Football faces replaces Blythe

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Replacing Austin Blythe, a center who ended his career with 45-straight starts, is not going to be an easy task for the Iowa football team.

The prevailing thought last year was that sophomore James Daniels — senior running back LeShun Daniels Jr.’s brother — would take over the spot after seeing significant playing time as a true freshman, something that rarely happens under head coach Kirk Ferentz.

However, the younger Daniels is recovering from an injury and is expected to miss spring practice. With the injury, junior Sean Welsh has taken over center — something he hasn’t done since high school.

“I met with Coach Brian [Ferentz] before spring break — we have one-on-one meetings — and he told me to start snapping the ball,” Welsh said. “So here we are.”

While nothing is set in stone at this point, Welsh as the Day 1 starter wouldn’t be a terrible bet. He is (relatively) small at 6-3, 288 pounds, but center is a position where historically a player doesn’t have to be particularly large.

Once the 6-4, 295 pound Daniels comes back, things should get interesting. Boone Myers, who played tackle last season, is now in competition for a guard spot, as are Ryan Ward and Keagan Render, among others.

Daniels can probably play guard, center, or tackle, which gives Iowa a bit of flexibility. That being said, Cole Croston and Ike Boettger were good last year at tackle, likely pushing Daniels for time.

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Regardless, developing significant depth during spring football is important and was part of the reason the Hawkeyes were able to overcome a rash of injuries last season.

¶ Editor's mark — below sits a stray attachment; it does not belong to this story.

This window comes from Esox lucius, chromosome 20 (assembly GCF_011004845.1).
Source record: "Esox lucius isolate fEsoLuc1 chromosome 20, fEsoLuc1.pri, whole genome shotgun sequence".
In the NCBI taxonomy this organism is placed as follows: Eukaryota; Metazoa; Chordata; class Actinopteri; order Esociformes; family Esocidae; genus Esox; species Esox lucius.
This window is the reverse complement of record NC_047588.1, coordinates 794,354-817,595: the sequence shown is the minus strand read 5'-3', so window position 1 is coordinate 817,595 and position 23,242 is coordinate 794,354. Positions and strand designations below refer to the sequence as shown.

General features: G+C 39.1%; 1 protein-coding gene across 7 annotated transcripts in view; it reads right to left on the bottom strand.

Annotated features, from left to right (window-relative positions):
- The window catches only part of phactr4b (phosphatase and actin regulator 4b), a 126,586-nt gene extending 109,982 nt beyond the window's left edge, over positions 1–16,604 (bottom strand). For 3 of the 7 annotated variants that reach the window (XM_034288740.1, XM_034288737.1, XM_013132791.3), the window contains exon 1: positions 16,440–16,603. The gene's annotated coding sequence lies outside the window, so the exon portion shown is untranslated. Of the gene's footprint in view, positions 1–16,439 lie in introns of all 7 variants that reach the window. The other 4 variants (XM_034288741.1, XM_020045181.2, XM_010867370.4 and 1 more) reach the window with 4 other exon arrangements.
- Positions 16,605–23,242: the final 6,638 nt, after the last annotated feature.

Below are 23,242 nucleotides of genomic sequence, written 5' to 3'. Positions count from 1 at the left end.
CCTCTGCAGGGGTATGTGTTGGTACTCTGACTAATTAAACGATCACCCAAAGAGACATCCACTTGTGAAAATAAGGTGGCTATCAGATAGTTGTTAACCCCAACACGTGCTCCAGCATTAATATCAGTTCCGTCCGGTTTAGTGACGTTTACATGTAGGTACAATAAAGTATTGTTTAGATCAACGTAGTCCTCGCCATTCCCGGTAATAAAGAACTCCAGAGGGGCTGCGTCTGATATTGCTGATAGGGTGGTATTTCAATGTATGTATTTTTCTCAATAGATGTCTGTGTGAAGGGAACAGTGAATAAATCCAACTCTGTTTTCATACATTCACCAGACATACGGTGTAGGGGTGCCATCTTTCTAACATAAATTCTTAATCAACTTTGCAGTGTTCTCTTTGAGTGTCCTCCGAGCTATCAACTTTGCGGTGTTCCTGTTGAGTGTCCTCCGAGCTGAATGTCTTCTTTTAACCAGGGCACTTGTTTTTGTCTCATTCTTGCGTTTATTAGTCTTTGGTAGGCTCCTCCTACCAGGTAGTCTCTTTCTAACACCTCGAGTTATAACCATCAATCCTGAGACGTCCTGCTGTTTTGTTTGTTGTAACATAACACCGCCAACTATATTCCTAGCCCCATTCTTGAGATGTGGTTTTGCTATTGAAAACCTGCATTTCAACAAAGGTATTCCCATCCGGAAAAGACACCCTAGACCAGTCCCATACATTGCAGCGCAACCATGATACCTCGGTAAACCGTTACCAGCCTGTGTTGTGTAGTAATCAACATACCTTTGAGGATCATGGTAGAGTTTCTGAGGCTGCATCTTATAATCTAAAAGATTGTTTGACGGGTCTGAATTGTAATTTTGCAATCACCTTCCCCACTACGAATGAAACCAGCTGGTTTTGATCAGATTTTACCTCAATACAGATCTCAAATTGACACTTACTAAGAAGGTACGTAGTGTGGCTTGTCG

“We all trust each other, and that’s a big thing,” Welsh said. “You talk about camaraderie and chemistry and all that, but I think a big part of that is trust. We’re all on the same page — we usually know what we’re all thinking.”

Ott update

Iowa defensive line coach Reese Morgan shed a bit of light on Drew Ott’s medical hardship waiver, which has apparently been denied at least once.

“He has an appeal in again, and the process just seems to be extremely frustrating because no one from the NCAA has talked to anybody in this building about it or him, which seems to be unusual,” Morgan said.

NCAA guidelines state that players cannot play in more than 30 percent of the team’s games during the season of eligibility they are trying to get back.

Because Ott played in six games (around 43 percent of the season), he misses the cutoff by a slim margin. He also played several games with an injured elbow, which is a major part of his argument.

“He’s written appeals. He has communicated. Our compliance people are going back and forth trying to help out,” Morgan said. “It’s hard, and you feel for him, because he just wants to know. He just wants to know, can I get an agent, can I continue to play, do I — what am I able to do?”

Talking tight ends

Iowa has long been known for producing high-quality tight ends, and with Henry Krieger Coble headed to the NFL, that trend seems to continue.

George Kittle is listed as the first-stringer at tight end this season after a solid 2015 campaign that saw him score 6 touchdowns.

“I’m responsible for my group now and gotta keep the backyard clean,” Kittle said. “It’s on me now, and that’s a good feeling.”

Woods was full of praise for Kittle, but also noted that his run blocking needs work. One of the more critical aspects of Iowa’s offense is a tight end who can catch as well as block.

Kittle said he put on 10 pounds during the off-season and looks every bit the part of a Big Ten tight end.

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